That boating report goes on to state: From the analysis of the Period Count data, RiverStone found that: Boating traffic within Area A of Southern Muskoka Bay was over capacity at various points throughout the day on all the study days (Figure 2). On September 21st Area A was over capacity 15 times with 3 instances being almost double the available area. During September 1st Area A was over capacity 4 times, September 3rd was over capacity 6 times and September 4th was over capacity 11 times throughout the day • If boats were required to reduce their speed in Area A as we propose, boating traffic would still exceed capacity in some instances but both the frequency and intensity would be reduced (Figure 3). Implementation of speed and use restrictions in Area A would reduce the periods over capacity from 15 to 6 times throughout the day and reduce the amount over capacity during each period substantially. • Boat traffic did not ever exceed capacity in Area B on any day (Figure 4).”

However, it says with speed controls new traffic could be accommodated.

The development would be at the end of Cherokee Lane, off Bay Street, and where former mayor Hugh Bishop’s home is now. It is beneath the Alexander retirement home presently being built  to overlook the Muskoka Wharf.

Neighbours like Locklin aren’t the only ones closely watching the application of the large development.

The Friends of Muskoka, “a group of dedicated volunteers who came together in 2017 to oppose residential subdivisions at waterfront resorts in Muskoka” says on its website that it has concerns about its height, adequate parking and the number of boat slips proposed.

The Muskoka Lakes Association (MLA) was more specific.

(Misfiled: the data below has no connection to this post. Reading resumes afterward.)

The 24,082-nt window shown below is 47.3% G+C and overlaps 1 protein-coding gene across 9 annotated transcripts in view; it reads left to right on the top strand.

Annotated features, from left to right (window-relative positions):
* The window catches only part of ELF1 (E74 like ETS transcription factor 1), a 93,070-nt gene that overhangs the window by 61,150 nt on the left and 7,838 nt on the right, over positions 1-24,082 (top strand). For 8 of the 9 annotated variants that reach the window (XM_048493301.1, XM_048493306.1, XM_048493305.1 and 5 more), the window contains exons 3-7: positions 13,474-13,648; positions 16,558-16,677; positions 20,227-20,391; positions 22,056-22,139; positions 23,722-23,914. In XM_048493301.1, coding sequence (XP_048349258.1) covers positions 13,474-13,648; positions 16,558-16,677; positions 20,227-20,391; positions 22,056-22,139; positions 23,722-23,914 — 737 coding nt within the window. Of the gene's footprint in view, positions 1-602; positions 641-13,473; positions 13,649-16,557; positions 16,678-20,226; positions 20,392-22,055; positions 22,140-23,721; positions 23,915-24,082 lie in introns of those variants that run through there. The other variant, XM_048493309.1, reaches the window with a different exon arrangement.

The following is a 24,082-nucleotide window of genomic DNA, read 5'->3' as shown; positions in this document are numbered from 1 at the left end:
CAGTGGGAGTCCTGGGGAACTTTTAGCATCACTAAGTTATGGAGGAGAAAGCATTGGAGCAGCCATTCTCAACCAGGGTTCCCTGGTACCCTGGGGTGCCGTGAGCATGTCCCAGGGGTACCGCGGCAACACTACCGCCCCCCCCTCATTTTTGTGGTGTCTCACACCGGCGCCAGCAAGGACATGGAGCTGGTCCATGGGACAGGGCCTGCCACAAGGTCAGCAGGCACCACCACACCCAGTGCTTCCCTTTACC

It says on its website that it told the previous town council in November 2021 that the proposed development:

  1. Does not compliment, support or enhance the original objectives of the Muskoka Wharf development.
  2. Does not comply with the recent Muskoka Wharf Revitalisation Plan.
  3. Detracts from, not enhances, the most significant symbol and major attraction of Muskoka, the historical Steamship operations.
  4. Urbanizes or obliterates the last natural shoreline in the bay.
  5. Creates additional boat traffic in an already dangerous bay.
  6. Does not have realistic plans for parking, or viability of commercial units.
  7. Does not enhance or protect the natural environment or character of Muskoka.

This same developer is responsible for the Legacy Cottages development on Lake Rosseau that was opposed by the MLA.

The L-shaped condo building, above, shows an extension of the boardwalk path up to Lookout Park. Below it shows the slips where boats would be double parked on a pier extending out the same length as where the two ships dock.

The Rosseau Group, which owns the Muskoka Springs water company farther up on Bay Street, has bought a couple of other adjacent properties on Cherokee Lane in the past couple of years.